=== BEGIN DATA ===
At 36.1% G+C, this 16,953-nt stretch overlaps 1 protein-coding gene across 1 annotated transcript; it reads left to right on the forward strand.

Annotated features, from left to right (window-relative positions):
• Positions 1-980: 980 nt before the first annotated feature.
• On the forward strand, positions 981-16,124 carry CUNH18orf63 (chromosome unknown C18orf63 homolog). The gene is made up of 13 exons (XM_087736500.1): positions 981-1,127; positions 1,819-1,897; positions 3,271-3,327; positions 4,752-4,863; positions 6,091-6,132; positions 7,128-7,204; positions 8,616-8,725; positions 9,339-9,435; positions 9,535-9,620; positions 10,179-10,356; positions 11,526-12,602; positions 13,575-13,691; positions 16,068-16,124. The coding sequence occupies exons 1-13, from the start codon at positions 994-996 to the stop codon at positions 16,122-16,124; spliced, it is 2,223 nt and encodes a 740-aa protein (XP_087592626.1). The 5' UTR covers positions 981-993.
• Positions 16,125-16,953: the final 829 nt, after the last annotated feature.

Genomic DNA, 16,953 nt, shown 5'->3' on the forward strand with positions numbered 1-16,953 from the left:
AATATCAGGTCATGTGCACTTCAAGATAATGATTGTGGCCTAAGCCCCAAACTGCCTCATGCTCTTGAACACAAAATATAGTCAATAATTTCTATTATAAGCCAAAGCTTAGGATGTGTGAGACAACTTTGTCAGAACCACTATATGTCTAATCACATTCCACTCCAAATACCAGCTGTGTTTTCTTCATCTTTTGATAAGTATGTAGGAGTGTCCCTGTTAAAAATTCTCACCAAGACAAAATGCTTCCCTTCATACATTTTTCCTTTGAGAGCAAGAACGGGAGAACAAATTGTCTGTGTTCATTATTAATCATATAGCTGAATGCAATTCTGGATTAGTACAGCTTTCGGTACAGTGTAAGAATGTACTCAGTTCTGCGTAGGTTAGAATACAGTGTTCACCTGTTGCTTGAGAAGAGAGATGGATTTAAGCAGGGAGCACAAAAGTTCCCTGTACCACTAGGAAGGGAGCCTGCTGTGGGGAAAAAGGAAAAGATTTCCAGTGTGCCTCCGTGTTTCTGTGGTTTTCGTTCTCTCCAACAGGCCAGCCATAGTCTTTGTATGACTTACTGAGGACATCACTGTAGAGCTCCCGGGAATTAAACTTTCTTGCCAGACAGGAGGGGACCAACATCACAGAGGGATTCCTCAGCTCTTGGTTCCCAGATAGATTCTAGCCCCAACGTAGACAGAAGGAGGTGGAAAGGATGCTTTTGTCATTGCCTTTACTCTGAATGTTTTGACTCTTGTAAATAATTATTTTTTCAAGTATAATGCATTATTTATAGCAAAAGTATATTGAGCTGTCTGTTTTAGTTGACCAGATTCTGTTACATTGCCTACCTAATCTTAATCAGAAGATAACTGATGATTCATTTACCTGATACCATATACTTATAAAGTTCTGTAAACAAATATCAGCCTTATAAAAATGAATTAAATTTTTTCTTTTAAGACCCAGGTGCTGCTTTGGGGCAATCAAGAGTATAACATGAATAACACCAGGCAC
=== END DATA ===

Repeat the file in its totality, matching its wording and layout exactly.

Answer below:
At 36.1% G+C, this 16,953-nt stretch overlaps 1 protein-coding gene across 1 annotated transcript; it reads left to right on the forward strand.

Annotated features, from left to right (window-relative positions):
• Positions 1-980: 980 nt before the first annotated feature.
• On the forward strand, positions 981-16,124 carry CUNH18orf63 (chromosome unknown C18orf63 homolog). The gene is made up of 13 exons (XM_087736500.1): positions 981-1,127; positions 1,819-1,897; positions 3,271-3,327; positions 4,752-4,863; positions 6,091-6,132; positions 7,128-7,204; positions 8,616-8,725; positions 9,339-9,435; positions 9,535-9,620; positions 10,179-10,356; positions 11,526-12,602; positions 13,575-13,691; positions 16,068-16,124. The coding sequence occupies exons 1-13, from the start codon at positions 994-996 to the stop codon at positions 16,122-16,124; spliced, it is 2,223 nt and encodes a 740-aa protein (XP_087592626.1). The 5' UTR covers positions 981-993.
• Positions 16,125-16,953: the final 829 nt, after the last annotated feature.

Genomic DNA, 16,953 nt, shown 5'->3' on the forward strand with positions numbered 1-16,953 from the left:
AATATCAGGTCATGTGCACTTCAAGATAATGATTGTGGCCTAAGCCCCAAACTGCCTCATGCTCTTGAACACAAAATATAGTCAATAATTTCTATTATAAGCCAAAGCTTAGGATGTGTGAGACAACTTTGTCAGAACCACTATATGTCTAATCACATTCCACTCCAAATACCAGCTGTGTTTTCTTCATCTTTTGATAAGTATGTAGGAGTGTCCCTGTTAAAAATTCTCACCAAGACAAAATGCTTCCCTTCATACATTTTTCCTTTGAGAGCAAGAACGGGAGAACAAATTGTCTGTGTTCATTATTAATCATATAGCTGAATGCAATTCTGGATTAGTACAGCTTTCGGTACAGTGTAAGAATGTACTCAGTTCTGCGTAGGTTAGAATACAGTGTTCACCTGTTGCTTGAGAAGAGAGATGGATTTAAGCAGGGAGCACAAAAGTTCCCTGTACCACTAGGAAGGGAGCCTGCTGTGGGGAAAAAGGAAAAGATTTCCAGTGTGCCTCCGTGTTTCTGTGGTTTTCGTTCTCTCCAACAGGCCAGCCATAGTCTTTGTATGACTTACTGAGGACATCACTGTAGAGCTCCCGGGAATTAAACTTTCTTGCCAGACAGGAGGGGACCAACATCACAGAGGGATTCCTCAGCTCTTGGTTCCCAGATAGATTCTAGCCCCAACGTAGACAGAAGGAGGTGGAAAGGATGCTTTTGTCATTGCCTTTACTCTGAATGTTTTGACTCTTGTAAATAATTATTTTTTCAAGTATAATGCATTATTTATAGCAAAAGTATATTGAGCTGTCTGTTTTAGTTGACCAGATTCTGTTACATTGCCTACCTAATCTTAATCAGAAGATAACTGATGATTCATTTACCTGATACCATATACTTATAAAGTTCTGTAAACAAATATCAGCCTTATAAAAATGAATTAAATTTTTTCTTTTAAGACCCAGGTGCTGCTTTGGGGCAATCAAGAGTATAACATGAATAACACCAGGCAC